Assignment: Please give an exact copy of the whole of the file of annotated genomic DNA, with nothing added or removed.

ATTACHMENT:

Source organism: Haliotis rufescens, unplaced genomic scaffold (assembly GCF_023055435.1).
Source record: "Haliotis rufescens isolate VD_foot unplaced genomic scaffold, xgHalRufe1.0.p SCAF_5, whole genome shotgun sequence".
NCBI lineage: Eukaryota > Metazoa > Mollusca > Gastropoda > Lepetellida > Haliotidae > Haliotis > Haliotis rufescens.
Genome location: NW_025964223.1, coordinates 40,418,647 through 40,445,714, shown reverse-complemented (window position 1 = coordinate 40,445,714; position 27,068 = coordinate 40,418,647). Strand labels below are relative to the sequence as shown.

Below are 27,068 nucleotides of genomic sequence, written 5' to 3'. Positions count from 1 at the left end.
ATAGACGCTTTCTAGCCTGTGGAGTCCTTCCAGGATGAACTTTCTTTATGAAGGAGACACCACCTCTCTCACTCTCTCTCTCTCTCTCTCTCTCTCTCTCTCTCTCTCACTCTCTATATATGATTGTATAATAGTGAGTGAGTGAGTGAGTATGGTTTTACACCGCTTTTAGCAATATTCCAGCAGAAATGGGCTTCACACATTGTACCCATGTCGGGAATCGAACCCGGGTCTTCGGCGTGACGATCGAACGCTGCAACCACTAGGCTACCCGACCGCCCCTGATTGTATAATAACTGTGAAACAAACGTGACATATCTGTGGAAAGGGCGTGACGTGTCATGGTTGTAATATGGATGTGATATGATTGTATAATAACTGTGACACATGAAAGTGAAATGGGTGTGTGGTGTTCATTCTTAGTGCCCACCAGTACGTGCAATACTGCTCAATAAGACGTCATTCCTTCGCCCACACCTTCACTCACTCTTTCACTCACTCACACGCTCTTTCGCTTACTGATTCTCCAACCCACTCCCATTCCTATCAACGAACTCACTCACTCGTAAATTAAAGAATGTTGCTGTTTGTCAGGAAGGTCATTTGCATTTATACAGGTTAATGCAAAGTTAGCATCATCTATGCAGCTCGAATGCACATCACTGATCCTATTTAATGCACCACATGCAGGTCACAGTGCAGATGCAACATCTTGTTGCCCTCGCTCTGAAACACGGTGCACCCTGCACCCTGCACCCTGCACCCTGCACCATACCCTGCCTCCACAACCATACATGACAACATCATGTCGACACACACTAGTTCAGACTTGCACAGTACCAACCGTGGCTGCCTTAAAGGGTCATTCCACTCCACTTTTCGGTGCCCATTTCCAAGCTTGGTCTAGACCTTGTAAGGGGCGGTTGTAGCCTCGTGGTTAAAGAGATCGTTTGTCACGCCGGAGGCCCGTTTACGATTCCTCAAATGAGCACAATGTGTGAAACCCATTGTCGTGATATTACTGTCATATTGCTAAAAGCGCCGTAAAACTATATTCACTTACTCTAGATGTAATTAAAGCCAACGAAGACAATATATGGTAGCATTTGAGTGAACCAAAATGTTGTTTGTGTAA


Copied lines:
Source organism: Haliotis rufescens, unplaced genomic scaffold (assembly GCF_023055435.1).
Source record: "Haliotis rufescens isolate VD_foot unplaced genomic scaffold, xgHalRufe1.0.p SCAF_5, whole genome shotgun sequence".
NCBI lineage: Eukaryota > Metazoa > Mollusca > Gastropoda > Lepetellida > Haliotidae > Haliotis > Haliotis rufescens.
Genome location: NW_025964223.1, coordinates 40,418,647 through 40,445,714, shown reverse-complemented (window position 1 = coordinate 40,445,714; position 27,068 = coordinate 40,418,647). Strand labels below are relative to the sequence as shown.

Below are 27,068 nucleotides of genomic sequence, written 5' to 3'. Positions count from 1 at the left end.
ATAGACGCTTTCTAGCCTGTGGAGTCCTTCCAGGATGAACTTTCTTTATGAAGGAGACACCACCTCTCTCACTCTCTCTCTCTCTCTCTCTCTCTCTCTCTCTCTCTCACTCTCTATATATGATTGTATAATAGTGAGTGAGTGAGTGAGTATGGTTTTACACCGCTTTTAGCAATATTCCAGCAGAAATGGGCTTCACACATTGTACCCATGTCGGGAATCGAACCCGGGTCTTCGGCGTGACGATCGAACGCTGCAACCACTAGGCTACCCGACCGCCCCTGATTGTATAATAACTGTGAAACAAACGTGACATATCTGTGGAAAGGGCGTGACGTGTCATGGTTGTAATATGGATGTGATATGATTGTATAATAACTGTGACACATGAAAGTGAAATGGGTGTGTGGTGTTCATTCTTAGTGCCCACCAGTACGTGCAATACTGCTCAATAAGACGTCATTCCTTCGCCCACACCTTCACTCACTCTTTCACTCACTCACACGCTCTTTCGCTTACTGATTCTCCAACCCACTCCCATTCCTATCAACGAACTCACTCACTCGTAAATTAAAGAATGTTGCTGTTTGTCAGGAAGGTCATTTGCATTTATACAGGTTAATGCAAAGTTAGCATCATCTATGCAGCTCGAATGCACATCACTGATCCTATTTAATGCACCACATGCAGGTCACAGTGCAGATGCAACATCTTGTTGCCCTCGCTCTGAAACACGGTGCACCCTGCACCCTGCACCCTGCACCCTGCACCATACCCTGCCTCCACAACCATACATGACAACATCATGTCGACACACACTAGTTCAGACTTGCACAGTACCAACCGTGGCTGCCTTAAAGGGTCATTCCACTCCACTTTTCGGTGCCCATTTCCAAGCTTGGTCTAGACCTTGTAAGGGGCGGTTGTAGCCTCGTGGTTAAAGAGATCGTTTGTCACGCCGGAGGCCCGTTTACGATTCCTCAAATGAGCACAATGTGTGAAACCCATTGTCGTGATATTACTGTCATATTGCTAAAAGCGCCGTAAAACTATATTCACTTACTCTAGATGTAATTAAAGCCAACGAAGACAATATATGGTAGCATTTGAGTGAACCAAAATGTTGTTTGTGTAA